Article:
Give It Some Stick!

Chris Harris's Chapman Stick Page

I've been playing Stick, on and off, for more than two decades. This page is dedicated to the musical intrument and its players.
Last update: October 2015
The first thing that people ask me when I mention that I play Chapman Stick, is "what on Earth's a Chapman Stick?". Fair enough - it's a good question, and it's not a musical instrument you see that often on MTV.

So - this is a standard, ten-string Stick:

Chris's ironwood Chapman Stick

As you can see, it's a stringed instrument, played in the most part by tapping the strings on to the fret board rather than by strumming them. The Stick has a musical range which drops below the lowest note on a bass guitar and rises to the same register as the high notes on an electric guitar, so you've got quite a few notes to play with.

The Grand Stick looks pretty much the same, except for the fact that you have twelve strings to play with instead.

It's not so much a case of picking up a Stick and playing it - it's more a case of putting it on.

You wear it by hooking a clip into your belt, and looping the strap over your head and under one armpit, as you can see here.

Chris and Standard Stick

Then you can plug in your stereo cord, fire up your amps (one for the bass strings, one for the treble) and off you go.

What does the Stick sound like? Well, the bass sound is very percussive, as you'd expect. Tony Levin used one a lot on Peter Gabriel's early albums: I Don't Remember from Peter Gabriel III is what I normally play to people and say "that's what a stick sounds like..." The first time I saw a Stick player on TV, it would have been Tony playing it, either with Peter Gabriel or with King Crimson. Then in 1983 when ITV's South Bank Show did a documentary on how Peter Gabriel recorded his fourth album, Tony was asked to explain a little bit about the instrument.

You can also hear Stick basslines on:

  • One Slip on Pink Floyd's album A Momentary Lapse of Reason
  • Eating The Bear on Joan Armatrading's album Walk Under Ladders
  • Talk To Me on Lisa Dalbello's album She
  • Tonto on Rosie Vela's album Zazu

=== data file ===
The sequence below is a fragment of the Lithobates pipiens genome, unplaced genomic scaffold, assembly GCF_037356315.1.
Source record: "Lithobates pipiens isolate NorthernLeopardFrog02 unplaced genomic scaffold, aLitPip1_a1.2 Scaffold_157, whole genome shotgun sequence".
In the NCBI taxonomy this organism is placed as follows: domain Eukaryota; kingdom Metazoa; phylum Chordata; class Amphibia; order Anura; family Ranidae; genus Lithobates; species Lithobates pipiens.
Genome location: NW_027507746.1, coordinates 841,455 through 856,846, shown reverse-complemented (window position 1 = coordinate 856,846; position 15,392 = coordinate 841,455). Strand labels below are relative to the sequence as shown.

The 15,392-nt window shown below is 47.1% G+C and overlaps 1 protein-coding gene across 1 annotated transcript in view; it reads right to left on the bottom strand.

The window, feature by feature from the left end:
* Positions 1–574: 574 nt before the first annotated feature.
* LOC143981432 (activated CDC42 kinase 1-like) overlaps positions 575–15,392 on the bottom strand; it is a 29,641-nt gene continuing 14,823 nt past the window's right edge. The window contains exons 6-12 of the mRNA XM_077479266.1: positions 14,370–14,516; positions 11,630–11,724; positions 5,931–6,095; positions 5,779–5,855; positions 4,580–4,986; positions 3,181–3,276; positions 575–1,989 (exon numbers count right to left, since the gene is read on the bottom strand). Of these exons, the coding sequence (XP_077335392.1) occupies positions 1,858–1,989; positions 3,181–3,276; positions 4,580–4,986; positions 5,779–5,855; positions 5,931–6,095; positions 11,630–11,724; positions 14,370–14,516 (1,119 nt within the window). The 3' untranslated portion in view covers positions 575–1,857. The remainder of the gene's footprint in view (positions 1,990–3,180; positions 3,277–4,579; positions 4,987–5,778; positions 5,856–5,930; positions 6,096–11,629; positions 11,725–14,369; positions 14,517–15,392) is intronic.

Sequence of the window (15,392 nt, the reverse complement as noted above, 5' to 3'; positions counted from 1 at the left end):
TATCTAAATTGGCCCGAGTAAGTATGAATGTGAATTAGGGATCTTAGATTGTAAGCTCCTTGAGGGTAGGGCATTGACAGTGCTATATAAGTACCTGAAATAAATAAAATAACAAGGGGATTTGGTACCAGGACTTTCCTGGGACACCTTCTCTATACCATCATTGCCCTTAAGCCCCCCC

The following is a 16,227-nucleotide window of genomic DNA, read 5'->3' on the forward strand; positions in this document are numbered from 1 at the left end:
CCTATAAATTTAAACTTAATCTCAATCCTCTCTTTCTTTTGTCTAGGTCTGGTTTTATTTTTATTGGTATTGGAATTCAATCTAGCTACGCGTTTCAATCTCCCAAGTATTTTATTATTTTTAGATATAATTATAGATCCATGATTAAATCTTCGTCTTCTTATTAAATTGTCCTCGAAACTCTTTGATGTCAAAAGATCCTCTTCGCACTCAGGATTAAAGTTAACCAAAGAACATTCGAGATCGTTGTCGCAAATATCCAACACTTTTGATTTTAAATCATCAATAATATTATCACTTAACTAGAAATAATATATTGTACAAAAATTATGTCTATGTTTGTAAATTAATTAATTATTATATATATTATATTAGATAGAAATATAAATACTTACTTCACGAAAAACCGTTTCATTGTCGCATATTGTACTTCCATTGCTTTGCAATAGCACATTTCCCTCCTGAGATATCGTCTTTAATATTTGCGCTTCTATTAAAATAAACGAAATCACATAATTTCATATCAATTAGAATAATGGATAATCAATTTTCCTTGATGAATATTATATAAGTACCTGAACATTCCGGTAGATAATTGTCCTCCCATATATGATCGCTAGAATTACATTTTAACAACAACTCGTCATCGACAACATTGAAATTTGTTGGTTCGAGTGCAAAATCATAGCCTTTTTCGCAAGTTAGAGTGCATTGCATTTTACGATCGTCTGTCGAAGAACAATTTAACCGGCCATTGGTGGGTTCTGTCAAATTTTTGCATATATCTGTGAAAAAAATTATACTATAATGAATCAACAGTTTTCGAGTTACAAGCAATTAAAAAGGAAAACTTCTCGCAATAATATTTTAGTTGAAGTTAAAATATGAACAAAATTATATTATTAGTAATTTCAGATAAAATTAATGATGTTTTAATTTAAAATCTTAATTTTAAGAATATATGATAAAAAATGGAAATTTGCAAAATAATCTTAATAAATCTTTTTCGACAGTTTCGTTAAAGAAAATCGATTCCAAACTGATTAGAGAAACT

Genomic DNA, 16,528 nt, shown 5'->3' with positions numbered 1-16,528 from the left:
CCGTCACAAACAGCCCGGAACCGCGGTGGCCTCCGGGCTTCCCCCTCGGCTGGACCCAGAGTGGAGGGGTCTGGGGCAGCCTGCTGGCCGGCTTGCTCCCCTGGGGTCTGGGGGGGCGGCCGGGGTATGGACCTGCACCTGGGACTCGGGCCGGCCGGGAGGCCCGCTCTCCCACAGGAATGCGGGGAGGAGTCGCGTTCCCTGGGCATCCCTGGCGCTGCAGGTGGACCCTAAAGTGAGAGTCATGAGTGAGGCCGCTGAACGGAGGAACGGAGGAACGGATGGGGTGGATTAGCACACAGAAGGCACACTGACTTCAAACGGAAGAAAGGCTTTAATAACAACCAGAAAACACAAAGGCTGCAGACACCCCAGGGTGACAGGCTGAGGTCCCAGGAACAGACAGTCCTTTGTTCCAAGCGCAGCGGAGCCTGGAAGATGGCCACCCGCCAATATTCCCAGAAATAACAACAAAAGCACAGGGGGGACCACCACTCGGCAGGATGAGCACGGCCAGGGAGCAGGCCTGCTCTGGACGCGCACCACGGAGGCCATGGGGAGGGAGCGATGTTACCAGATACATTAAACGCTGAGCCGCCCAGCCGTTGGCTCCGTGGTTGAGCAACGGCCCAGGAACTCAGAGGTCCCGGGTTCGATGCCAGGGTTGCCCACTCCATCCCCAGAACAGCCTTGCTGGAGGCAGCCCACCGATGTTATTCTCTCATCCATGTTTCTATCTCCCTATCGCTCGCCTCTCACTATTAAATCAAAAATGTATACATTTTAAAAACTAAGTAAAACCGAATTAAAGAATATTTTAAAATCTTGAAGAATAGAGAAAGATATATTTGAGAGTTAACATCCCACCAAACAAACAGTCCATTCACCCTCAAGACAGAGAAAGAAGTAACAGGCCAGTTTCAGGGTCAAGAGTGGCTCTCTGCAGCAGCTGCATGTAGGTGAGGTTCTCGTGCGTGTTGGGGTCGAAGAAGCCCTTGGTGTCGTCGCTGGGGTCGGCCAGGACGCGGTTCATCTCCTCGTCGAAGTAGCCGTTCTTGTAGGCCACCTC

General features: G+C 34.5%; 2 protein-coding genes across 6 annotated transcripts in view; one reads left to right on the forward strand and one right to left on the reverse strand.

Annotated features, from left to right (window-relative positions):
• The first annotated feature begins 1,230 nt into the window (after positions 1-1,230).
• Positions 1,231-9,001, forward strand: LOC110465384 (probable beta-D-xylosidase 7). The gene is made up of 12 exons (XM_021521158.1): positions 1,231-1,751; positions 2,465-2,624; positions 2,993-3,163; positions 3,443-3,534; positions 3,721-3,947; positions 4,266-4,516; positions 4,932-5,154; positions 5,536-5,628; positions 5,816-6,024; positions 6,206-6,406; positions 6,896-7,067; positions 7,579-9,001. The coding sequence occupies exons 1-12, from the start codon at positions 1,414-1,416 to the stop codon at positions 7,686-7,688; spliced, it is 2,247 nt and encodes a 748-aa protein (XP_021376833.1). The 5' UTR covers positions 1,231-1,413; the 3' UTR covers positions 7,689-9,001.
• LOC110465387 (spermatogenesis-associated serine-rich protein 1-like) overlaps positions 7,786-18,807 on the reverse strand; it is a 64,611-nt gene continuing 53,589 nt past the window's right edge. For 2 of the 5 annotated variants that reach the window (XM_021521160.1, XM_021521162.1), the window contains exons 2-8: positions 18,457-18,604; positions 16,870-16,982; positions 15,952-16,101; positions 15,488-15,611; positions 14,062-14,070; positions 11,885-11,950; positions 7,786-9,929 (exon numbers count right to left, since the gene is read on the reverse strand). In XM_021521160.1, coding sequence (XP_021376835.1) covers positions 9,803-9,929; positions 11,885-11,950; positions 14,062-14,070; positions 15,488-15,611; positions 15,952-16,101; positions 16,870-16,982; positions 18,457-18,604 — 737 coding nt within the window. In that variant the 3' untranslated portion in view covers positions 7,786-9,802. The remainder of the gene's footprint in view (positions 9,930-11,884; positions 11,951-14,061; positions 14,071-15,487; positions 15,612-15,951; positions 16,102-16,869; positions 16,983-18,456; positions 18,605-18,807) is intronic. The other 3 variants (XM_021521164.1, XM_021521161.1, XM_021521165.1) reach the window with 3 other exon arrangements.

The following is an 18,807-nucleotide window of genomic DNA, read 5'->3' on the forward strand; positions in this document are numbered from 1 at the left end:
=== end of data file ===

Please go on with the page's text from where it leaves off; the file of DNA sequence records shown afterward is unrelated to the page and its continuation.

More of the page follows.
• Elephant Talk on King Crimson's album Discipline

And while we're talking about the 1980s, I got very excited when a Stick player made it into the pop charts (hi Nick!)

The melody strings can sound almost like a harpsicord at times, although with a set of effects pedals you can get it to sound like just about anything. But it's that deep, resonant, percussive bass that made me fall in love with the Stick and I'm amazed how popular it is (and how many people comment on the sound) when I use it during FAWM and Fifty/Ninety.

And finally - if you've ever seen the David Lynch film "Dune" you may remember Patrick Stewart played Gurney Halleck. The first time we see Mr Stewart in the film here, he's carrying Gurney's baliset - and if you look closely, you'll see the prop in the film was a customised Stick.

Baliset time in House Atreides

So, who's who in the world of the Stick?

This is the official website of Stick Enterprises, the folks who make the Stick. Emmett Chapman is very supportive of the instrument he invented, and the people who play it. When I first wrote off for information on the instrument, I was amazed to receive a handwritten reply from Emmett himself.

Understandably, he's also an amazing Stick player. I have his "Hands Across the Board" VHS video which is well worth watching.

Hey - I went and saw Kajagoogoo many years ago, and yes, I was at least ten years older than anyone else in the audience, but here was this chart-topping band who actually had a Stick player, and who were getting coverage on TV. Of course I was going to give them my support!

Since the days of the Kaja's Nick has been working steadily, building up a huge reputation in the prog rock world as a go-to player for bass and vocals. He's recorded with Robert Fripp; he's toured with Steven Wilson, he's toured with Steve Hackett, and he's toured with Kim Wilde.